Book Review — A Quiet Life in The Country

A Quiet Life in the Country

The Ama­zon write­up starts: Lady Emi­ly Hard­cas­tle is an eccen­tric wid­ow with a secret past. Flo­rence Arm­strong, her maid and con­fi­dante, is an expert in mar­tial arts. The year is 1908 and they’ve just moved from Lon­don to the coun­try, hop­ing for a qui­et life.

Now, that para­graph sparked my inter­est  and I cer­tain­ly did enjoy the mys­tery. I espe­cial­ly liked the main char­ac­ters, two ladies, one the lady, and the oth­er her maid/servant/friend. While polite­ly, or sass­i­ly (is that a word?) charg­ing through the book, they man­age to move into a new home, meet the locals, and, par­ty, and quite inci­den­tal­ly, ah, but that would be telling it out of order.

First they was the body in the woods. Dead, of course. Then the police were com­plete­ly off track. What were Lady Hard­cas­tle and Flo to do?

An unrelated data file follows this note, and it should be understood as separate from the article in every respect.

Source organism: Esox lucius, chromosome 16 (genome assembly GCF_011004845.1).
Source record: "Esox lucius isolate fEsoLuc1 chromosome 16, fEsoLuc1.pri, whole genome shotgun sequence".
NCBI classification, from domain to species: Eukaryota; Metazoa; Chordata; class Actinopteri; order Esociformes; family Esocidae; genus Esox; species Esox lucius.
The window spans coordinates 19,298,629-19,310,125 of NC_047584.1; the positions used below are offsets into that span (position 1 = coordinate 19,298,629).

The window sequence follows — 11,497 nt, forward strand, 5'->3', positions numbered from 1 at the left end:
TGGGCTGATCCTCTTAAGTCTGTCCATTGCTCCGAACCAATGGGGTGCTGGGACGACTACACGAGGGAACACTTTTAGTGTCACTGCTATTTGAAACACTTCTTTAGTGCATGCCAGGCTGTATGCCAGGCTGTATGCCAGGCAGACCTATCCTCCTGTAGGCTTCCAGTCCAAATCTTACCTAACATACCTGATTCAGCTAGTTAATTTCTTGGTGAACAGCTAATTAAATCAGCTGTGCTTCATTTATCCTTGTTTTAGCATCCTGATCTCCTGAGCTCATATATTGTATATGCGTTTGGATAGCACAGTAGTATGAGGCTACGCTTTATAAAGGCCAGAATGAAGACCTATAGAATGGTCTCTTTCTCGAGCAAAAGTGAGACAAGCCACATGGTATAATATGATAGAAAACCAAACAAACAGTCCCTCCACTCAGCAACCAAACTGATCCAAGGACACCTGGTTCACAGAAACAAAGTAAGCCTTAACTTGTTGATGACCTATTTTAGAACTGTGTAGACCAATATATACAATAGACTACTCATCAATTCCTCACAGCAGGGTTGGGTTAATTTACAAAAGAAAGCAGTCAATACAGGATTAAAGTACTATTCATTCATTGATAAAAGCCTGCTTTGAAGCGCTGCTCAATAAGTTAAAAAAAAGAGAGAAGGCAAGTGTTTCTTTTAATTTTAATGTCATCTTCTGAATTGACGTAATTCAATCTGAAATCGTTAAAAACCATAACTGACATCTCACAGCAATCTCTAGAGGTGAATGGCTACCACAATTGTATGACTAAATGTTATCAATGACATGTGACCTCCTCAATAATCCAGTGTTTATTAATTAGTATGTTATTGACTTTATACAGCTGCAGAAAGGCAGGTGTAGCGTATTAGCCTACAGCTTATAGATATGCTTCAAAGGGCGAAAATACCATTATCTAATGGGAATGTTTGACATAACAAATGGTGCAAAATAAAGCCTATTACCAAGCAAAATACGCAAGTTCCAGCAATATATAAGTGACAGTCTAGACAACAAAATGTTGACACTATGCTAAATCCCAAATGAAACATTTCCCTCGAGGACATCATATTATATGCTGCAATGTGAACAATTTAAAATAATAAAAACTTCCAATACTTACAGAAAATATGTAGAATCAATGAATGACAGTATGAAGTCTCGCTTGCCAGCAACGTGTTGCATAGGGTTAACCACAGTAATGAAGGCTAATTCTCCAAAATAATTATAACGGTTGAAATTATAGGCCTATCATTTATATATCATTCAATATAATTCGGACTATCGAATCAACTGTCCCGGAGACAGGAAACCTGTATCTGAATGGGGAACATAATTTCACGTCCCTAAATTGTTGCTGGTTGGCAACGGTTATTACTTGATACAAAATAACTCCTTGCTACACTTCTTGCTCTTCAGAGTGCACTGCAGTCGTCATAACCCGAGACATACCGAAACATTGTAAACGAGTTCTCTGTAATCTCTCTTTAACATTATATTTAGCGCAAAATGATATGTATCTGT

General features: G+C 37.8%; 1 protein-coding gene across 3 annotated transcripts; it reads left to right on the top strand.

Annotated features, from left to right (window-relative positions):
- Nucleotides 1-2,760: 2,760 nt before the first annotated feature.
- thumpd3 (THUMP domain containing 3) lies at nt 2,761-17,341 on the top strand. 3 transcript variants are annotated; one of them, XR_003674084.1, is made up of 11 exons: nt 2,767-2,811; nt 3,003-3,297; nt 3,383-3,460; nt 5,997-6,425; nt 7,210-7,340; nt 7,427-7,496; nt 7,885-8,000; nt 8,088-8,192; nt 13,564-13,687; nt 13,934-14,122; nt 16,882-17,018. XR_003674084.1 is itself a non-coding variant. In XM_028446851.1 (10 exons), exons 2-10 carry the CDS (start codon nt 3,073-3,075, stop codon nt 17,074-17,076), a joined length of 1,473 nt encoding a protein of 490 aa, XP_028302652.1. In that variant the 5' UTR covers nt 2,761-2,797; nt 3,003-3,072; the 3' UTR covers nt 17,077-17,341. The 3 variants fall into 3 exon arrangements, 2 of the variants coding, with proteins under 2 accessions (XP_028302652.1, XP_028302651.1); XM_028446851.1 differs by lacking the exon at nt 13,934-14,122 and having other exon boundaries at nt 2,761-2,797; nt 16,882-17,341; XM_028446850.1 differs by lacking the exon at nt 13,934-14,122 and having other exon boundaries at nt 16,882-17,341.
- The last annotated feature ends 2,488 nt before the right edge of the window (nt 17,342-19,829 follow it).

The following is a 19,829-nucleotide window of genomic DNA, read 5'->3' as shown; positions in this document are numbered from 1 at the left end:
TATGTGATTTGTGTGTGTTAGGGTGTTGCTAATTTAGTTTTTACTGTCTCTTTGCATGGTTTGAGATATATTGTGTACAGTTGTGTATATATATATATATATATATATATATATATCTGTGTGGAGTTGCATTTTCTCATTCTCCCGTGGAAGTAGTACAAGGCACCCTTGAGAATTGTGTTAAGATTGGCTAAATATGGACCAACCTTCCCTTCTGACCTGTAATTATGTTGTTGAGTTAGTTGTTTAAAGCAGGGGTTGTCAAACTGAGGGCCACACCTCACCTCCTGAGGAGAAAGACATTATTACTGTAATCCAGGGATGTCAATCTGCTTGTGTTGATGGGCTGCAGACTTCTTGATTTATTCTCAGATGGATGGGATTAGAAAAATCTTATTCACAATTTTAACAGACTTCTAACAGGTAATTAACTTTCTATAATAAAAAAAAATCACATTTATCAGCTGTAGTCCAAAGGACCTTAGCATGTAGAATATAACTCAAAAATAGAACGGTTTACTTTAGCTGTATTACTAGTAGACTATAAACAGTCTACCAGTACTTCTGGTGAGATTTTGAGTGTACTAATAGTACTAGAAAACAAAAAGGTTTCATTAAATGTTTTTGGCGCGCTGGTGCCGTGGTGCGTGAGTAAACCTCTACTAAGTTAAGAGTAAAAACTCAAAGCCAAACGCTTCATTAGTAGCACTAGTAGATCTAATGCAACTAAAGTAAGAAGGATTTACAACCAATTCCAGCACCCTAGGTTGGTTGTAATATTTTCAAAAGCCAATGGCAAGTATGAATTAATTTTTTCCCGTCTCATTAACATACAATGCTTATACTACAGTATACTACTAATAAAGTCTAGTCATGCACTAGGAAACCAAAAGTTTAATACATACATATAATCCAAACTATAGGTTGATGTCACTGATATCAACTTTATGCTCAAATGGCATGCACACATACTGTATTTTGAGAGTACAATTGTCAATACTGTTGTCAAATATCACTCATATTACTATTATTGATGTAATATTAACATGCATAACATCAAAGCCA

As they inves­ti­gate fur­ther, into rur­al rival­ries and resent­ment, they dis­cov­er secrets and intrigue. Sus­pects abound. Before the caper is all over, the lady and Flo dis­cov­er one thing for sure. There is no such thing as a qui­et life in the coun­try.

I gave this five stars.

Favorite Authors

Yes, writ­ers have favorite authors. I prob­a­bly have too many to actu­al­ly list. Pos­si­bly, the most recent book I’ve read is my favorite.

Here’s a few favorites: Jinx Schwartz, Susan Meier, Don­na Andrews, Diane Vallere, Rhys Bowen, Kaye George, Tamar Myers, Dorothy Gilman (oh, that goes way back), Lois Win­ston, oh, there are just too many! Right now I’m read­ing a book by Joan­na Camp­bell Slan, Paper, Scis­sors, Death.  Maybe she’ll turn out to be my favorite author (today, any­way).